Given the heterogeneity in definitions and methods used for assessing the usability of mHealth apps, one group has recently developed and validated the 21-item mHealth App Usability Questionnaire (MAUQ) . This tool explores 3 domains of usability, which are in line with the ISO definition: (1) ease of use and satisfaction, akin to ISO satisfaction; (2) system information arrangement, akin to ISO efficiency; and (3) usefulness, akin to ISO effectiveness. This systematic literature review aims to determine whether the usability of postoperative mHealth apps is being rigorously assessed, using the validated MAUQ as the gold-standard reference. We consider which empirical methods are being used and analyze whether postoperative mHealth apps are indeed usable.
The A Measurement Tool to Assess Systematic Reviews checklist  was analyzed before conducting this review, with all methodology being established prior to the review being conducted. A university librarian experienced in the field of systematic literature review methodology was consulted. The Preferred Reporting Items for Systematic Reviews and Meta-Analyses (PRISMA) [ ] reporting guideline was adhered to for this review. Rayyan (Qatar Computing Research Institute) [ ] software was used for the search.
shows the questions that were defined.
The Medline, Embase, and Association for Computing Machinery Digital Library databases were searched. The search string was generated and aimed to provide maximum coverage while maintaining manageability. We defined 4 broad themes for our search. Terms within a theme were combined using Boolean operator OR, as seen in. Themes were then combined using Boolean operator AND.
|Mobile context||Smartphone OR smart phone OR mobile phone OR mobile device OR mHealtha OR tablet|
|Software||App OR application OR operating system OR OSb OR ios OR android OR windows OR google play|
|Postoperative||Postoperative OR post-operative OR surgery OR surgical OR operation OR perioperative OR peri operative|
|Usability||Usab* OR understandab* OR learnab* OR operab* OR attractive* OR user experience OR engag* OR satisf* OR adher* OR willing* OR accepta* OR effectiv* OR aesthetic OR intuitive*|
amHealth: mobile health.
bOS: operating system.
Screening of Papers for Inclusion and Exclusion
Each study recruited from the initial search was evaluated to determine whether it should be admitted for analysis. The inclusion and exclusion criteria are shown in.
Screening of article titles and abstracts was performed by 2 authors independently. In situations where eligibility of a study could not be determined based on abstract alone, the full-text article was retrieved. We executed a full-text review of the remaining studies after title and abstract screening to further analyze appropriateness for inclusion. We analyzed all review articles to identify any other appropriate studies. We also reviewed the reference list of included papers.
Database Search Results
The initial search and reference list screening identified 721 studies. After title and abstract screening, 660 were excluded, leaving 61 full-text studies to be assessed. Of these, 28 were excluded, leaving 33 studies included for data extraction. The PRISMA summary of the database search is presented in.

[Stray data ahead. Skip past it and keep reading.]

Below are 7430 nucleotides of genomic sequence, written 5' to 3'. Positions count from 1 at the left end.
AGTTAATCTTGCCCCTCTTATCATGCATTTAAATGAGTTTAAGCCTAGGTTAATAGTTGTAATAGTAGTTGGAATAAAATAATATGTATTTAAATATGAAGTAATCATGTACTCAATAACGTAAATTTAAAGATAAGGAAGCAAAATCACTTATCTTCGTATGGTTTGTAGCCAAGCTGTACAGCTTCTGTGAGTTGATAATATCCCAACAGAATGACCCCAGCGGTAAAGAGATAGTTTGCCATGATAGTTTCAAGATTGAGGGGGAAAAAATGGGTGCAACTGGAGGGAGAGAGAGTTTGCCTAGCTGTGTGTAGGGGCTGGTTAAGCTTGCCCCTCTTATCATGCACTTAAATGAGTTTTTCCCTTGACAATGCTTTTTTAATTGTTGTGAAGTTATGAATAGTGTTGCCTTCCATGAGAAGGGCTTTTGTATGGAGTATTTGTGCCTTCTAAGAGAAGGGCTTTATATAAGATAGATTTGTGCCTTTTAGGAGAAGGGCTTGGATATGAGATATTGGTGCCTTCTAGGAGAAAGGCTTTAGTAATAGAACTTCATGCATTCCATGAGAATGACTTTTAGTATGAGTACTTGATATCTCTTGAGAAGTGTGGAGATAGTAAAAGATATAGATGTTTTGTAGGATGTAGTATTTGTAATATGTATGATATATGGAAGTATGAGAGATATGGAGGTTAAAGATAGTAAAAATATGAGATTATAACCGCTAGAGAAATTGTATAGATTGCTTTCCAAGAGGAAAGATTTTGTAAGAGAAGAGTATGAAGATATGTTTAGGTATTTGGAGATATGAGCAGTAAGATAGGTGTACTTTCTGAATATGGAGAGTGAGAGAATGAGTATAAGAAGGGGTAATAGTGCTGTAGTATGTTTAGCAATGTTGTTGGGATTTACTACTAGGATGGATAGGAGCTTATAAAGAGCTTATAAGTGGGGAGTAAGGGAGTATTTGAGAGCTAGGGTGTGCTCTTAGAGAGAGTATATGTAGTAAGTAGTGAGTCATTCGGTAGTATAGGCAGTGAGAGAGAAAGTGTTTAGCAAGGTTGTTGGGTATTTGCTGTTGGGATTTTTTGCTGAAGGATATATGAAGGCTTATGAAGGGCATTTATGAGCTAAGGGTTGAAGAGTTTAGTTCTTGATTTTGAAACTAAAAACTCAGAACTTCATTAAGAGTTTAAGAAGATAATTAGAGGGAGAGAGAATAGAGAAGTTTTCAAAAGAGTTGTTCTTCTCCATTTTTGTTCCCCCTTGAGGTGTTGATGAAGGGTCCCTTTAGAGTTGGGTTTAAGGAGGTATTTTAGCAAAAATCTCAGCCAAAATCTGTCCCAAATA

A total of 33 studies were included. Of the 33 studies, 21 were from North America (14 from the United States and 6 from Canada), 9 were from Europe, 2 were from Asia, and 1 was from South America. Most studies specified the type of mobile device used by participants. Smartphones were used in 22 studies, tablets were used in 9, smartwatches were used in 1, iPod touch (Apple Inc) devices were used in 2, and 3 studies did not specify. Regarding the operating system, 11 studies used iOS (Apple Inc), 5 used Android, 1 used Windows (Microsoft Corp), and 17 did not specify.
Among the included studies, mHealth apps were used within a wide range of surgical subspecialties, including orthopedics (8 studies), general surgery (6 studies), head and neck (4 studies), transplant (3 studies), pediatrics (2 studies), breast (1 study), vascular (1 study), neurosurgery (1 study), and others/multiple (7 studies).
Functionality was divided into 5 clear categories; 26 studies included monitoring of symptoms or wounds, 8 included educational content, 5 provided a communication platform, 5 included physiotherapy and rehabilitation, and 2 enabled medication management. App details are presented in.
Study characteristics are presented in. With regards to study design, 5 studies were randomized controlled trials (RCTs), 25 were prospective noncontrolled studies, and 3 were retrospective reviews. Sample sizes ranged from 4 to 494, with a median of 39 patients and a mean of 81 patients. Follow-up ranged from 30 minutes postoperation to 12 months postdischarge. The follow-up period was less than 7 days in 4 studies, between 1 week and 1 month in 15 studies, greater than 1 month in 9 studies, and not declared in 5 studies.
|Study||Country||Primary mobile device (operating system)||App name||Surgical subspecialty||Function|
|Timmers et al ||Netherlands||Smartphone and tablet (—a)||Patient Journey App (Interactive Studios)||Orthopedics (elective total knee replacement)||Personalized educational information regarding pain; Physiotherapy; Wound monitoring; Self-care|